Audubon Society of Western Pennsylvania
Animals

Eaglets Grow in Hays Nest, Just Weeks After Hatching

The adult eagles are leaving the chicks alone for longer periods of time.


Just three weeks after two eaglets hatched in Hays, PA it is easy to see how much they've grown!

Adult bald eagle (upper right) keeps a watchful eye on eaglets in nest down below. Audubon Society of Western Pennsylvania

The chicks are spending more time on their own in the nest, as the parents leave to hunt for food. But don't worry, the Audubon Society of Western Pennsylvania says there will always be one of the adult birds nearby, keeping a close watch. And they need plenty of food--the baby eaglets eat nearly their entire body weight each day. In fact, one of the biggest dangers eaglets face early in life is a lack of food. But ASWP Executive Director Jim Bonner says the reason the adult eagles lay their eggs in February is so they hatch in spring when food is most available. Additionally, this gives the young eagles time to learn to hunt before temperatures drop again in the fall.

The eaglets will start to learn how to fly and fend for themselves. In 2018, when one chick hatched around the same time in March, it fledged in mid-June.

While you'll notice that the eaglets' color has darkened considerably in the last few weeks, the Audubon Society says they won't develop the white feathering around their head until they are four or five years old.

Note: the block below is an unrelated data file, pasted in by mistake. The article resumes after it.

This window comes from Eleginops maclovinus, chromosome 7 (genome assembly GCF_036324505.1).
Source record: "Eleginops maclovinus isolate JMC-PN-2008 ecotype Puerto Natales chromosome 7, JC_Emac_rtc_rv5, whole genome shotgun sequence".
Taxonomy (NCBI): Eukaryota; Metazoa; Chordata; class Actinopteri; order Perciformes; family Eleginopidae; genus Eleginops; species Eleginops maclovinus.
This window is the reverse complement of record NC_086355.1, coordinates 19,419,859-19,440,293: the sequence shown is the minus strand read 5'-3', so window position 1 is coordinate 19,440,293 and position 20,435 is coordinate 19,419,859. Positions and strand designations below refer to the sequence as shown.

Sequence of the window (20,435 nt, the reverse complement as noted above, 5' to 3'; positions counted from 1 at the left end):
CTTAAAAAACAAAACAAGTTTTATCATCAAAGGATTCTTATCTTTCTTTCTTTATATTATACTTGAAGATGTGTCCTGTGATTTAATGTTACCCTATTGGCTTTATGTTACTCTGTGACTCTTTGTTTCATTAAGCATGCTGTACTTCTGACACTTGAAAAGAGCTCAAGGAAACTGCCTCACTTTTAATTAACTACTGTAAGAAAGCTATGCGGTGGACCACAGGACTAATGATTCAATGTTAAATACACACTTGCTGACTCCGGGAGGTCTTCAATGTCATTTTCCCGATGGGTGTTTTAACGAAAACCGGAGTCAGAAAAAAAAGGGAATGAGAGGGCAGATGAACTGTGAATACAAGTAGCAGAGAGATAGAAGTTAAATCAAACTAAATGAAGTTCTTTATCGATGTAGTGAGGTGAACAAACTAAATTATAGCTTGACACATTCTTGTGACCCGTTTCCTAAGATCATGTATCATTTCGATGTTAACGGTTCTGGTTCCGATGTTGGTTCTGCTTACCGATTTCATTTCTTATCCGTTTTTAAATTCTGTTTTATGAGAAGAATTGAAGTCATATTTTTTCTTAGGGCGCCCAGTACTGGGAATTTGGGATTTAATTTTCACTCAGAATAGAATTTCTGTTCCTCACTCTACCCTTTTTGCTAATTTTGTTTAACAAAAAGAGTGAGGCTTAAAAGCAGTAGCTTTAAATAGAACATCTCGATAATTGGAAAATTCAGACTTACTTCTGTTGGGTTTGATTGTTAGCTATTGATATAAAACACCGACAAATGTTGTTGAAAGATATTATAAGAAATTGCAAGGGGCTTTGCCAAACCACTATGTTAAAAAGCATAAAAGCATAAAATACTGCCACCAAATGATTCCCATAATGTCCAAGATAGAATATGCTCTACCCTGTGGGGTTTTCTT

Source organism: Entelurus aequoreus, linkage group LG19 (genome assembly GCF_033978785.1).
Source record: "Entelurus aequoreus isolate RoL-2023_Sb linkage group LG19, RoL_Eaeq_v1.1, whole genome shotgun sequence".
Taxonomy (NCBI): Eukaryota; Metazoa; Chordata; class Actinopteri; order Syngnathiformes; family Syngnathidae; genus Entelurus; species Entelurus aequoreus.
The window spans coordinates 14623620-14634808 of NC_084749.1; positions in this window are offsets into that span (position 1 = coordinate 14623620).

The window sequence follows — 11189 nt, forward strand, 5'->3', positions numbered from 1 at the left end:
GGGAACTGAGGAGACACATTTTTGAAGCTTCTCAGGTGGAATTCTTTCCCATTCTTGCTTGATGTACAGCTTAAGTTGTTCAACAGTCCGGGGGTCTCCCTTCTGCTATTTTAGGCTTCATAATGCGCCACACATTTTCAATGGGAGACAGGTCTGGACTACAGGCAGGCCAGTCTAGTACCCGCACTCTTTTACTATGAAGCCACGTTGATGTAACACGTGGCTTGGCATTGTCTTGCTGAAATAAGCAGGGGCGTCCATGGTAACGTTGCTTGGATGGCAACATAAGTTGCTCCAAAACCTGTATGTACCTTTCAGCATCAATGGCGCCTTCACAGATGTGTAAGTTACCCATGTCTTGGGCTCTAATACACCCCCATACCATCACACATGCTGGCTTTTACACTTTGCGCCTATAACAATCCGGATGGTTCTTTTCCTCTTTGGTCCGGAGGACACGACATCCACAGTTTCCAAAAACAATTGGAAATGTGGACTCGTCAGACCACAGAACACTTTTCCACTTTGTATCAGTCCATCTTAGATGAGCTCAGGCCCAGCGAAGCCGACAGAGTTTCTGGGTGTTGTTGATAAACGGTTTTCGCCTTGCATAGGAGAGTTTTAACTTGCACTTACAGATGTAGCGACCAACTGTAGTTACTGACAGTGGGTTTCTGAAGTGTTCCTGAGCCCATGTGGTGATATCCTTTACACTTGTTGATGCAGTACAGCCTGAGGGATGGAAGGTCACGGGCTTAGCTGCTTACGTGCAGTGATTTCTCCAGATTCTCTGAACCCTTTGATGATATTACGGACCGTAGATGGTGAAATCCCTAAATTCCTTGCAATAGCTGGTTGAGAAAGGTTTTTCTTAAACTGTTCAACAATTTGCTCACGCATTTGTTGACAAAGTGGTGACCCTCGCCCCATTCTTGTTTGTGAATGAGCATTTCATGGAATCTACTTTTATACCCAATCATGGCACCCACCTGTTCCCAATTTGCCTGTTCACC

Audubon Society of Western Pennsylvania

You can click here to watch a live stream of the webcam. The Hays webcam is a collaborative project between CSE and Audubon Society of Western Pennsylvania, with support from Arborel Tree Service.

The U.S. Fish and Wildlife Service estimates there are at least 9,789 nesting pairs of bald eagles in the contiguous United States. Bald eagles were removed from the federal government's list of endangered species in 1995 and the List of Endangered and Threatened Wildlife in 2007.

Audubon Society of Western Pennsylvania

How can you start something good?
The Conversation
More stories you may love

How Goats And The Volunteers Who Love Them Are Saving A Popular Park

They're keeping invasive plants from taking over Pittsburgh's Frick Park by doing what comes naturally. For the goats at least!

You Can Take Action To Stop Fraud And Elder Abuse

They're easy targets for thieves and criminals. This is how you protect your loved ones.

Warning: This Community Program Is In Danger Of Shutting Down!

Watch to see why this program that serves children, adults, and people with special needs may go away if people don't step up NOW!

Our Mission
Have you ever felt like there's just too much bad news? Ever felt like the world is hopeless, and you're helpless to do anything about it? We did too. That's why we created Sparkt™.
At Sparkt™, we tell powerful stories about great people making a difference in their communities, and we show you how you can make a difference too. Join us, and together, let's #StartSomethingGood!
Popular
Recent
Sparkt Newsletter
Get positive, uplifting stories in your inbox
Follow Us on Social Media
Download the Mobile App
Sparkt™ is a Rabble Holdings, Inc. Media Brand. © 2020 Rabble Holdings, Inc. All Rights Reserved.